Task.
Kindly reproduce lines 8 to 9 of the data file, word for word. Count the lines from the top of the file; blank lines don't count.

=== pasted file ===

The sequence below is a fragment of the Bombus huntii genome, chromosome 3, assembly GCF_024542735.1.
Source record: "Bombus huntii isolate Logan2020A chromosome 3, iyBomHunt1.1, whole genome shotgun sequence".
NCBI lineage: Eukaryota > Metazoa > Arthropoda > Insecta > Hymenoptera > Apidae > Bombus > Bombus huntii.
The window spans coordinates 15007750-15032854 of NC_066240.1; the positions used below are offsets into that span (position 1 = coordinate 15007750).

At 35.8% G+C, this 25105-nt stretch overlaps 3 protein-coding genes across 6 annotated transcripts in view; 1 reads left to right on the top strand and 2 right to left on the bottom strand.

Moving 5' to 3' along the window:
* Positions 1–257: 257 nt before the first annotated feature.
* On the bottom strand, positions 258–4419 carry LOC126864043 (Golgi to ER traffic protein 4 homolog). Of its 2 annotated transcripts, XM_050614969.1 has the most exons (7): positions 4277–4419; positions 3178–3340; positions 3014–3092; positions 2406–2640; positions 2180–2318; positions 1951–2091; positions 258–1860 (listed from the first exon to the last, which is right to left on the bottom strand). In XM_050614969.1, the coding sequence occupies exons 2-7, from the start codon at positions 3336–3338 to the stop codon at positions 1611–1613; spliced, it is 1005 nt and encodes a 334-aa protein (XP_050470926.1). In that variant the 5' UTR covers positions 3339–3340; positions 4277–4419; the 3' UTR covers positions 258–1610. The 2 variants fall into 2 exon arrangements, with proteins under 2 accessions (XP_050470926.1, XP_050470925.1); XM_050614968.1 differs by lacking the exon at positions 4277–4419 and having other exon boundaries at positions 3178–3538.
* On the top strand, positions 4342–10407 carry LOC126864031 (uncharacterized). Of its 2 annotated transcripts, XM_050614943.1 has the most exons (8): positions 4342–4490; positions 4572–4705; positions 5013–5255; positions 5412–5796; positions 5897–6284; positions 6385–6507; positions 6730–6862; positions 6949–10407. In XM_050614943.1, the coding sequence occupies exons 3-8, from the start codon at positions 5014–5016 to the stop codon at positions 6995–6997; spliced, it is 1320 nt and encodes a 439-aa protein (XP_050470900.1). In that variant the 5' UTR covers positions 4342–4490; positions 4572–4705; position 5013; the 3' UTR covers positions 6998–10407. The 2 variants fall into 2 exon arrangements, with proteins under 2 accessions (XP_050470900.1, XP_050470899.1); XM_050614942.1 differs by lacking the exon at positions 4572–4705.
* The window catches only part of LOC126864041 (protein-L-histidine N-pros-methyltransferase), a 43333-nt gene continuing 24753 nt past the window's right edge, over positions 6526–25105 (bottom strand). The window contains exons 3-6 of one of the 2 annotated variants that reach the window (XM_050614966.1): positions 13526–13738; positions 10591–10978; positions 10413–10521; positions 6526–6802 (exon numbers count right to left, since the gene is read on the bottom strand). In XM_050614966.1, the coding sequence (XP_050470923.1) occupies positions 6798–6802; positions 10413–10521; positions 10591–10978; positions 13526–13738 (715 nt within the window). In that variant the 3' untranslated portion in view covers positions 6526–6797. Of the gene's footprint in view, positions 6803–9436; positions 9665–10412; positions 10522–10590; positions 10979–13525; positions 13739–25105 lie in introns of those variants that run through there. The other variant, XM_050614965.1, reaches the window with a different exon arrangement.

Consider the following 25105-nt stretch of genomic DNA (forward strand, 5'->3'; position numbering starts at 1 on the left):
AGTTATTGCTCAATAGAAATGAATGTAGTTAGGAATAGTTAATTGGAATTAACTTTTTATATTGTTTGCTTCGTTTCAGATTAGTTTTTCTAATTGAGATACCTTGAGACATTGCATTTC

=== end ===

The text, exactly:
* On the bottom strand, positions 258–4419 carry LOC126864043 (Golgi to ER traffic protein 4 homolog). Of its 2 annotated transcripts, XM_050614969.1 has the most exons (7): positions 4277–4419; positions 3178–3340; positions 3014–3092; positions 2406–2640; positions 2180–2318; positions 1951–2091; positions 258–1860 (listed from the first exon to the last, which is right to left on the bottom strand). In XM_050614969.1, the coding sequence occupies exons 2-7, from the start codon at positions 3336–3338 to the stop codon at positions 1611–1613; spliced, it is 1005 nt and encodes a 334-aa protein (XP_050470926.1). In that variant the 5' UTR covers positions 3339–3340; positions 4277–4419; the 3' UTR covers positions 258–1610. The 2 variants fall into 2 exon arrangements, with proteins under 2 accessions (XP_050470926.1, XP_050470925.1); XM_050614968.1 differs by lacking the exon at positions 4277–4419 and having other exon boundaries at positions 3178–3538.
* On the top strand, positions 4342–10407 carry LOC126864031 (uncharacterized). Of its 2 annotated transcripts, XM_050614943.1 has the most exons (8): positions 4342–4490; positions 4572–4705; positions 5013–5255; positions 5412–5796; positions 5897–6284; positions 6385–6507; positions 6730–6862; positions 6949–10407. In XM_050614943.1, the coding sequence occupies exons 3-8, from the start codon at positions 5014–5016 to the stop codon at positions 6995–6997; spliced, it is 1320 nt and encodes a 439-aa protein (XP_050470900.1). In that variant the 5' UTR covers positions 4342–4490; positions 4572–4705; position 5013; the 3' UTR covers positions 6998–10407. The 2 variants fall into 2 exon arrangements, with proteins under 2 accessions (XP_050470900.1, XP_050470899.1); XM_050614942.1 differs by lacking the exon at positions 4572–4705.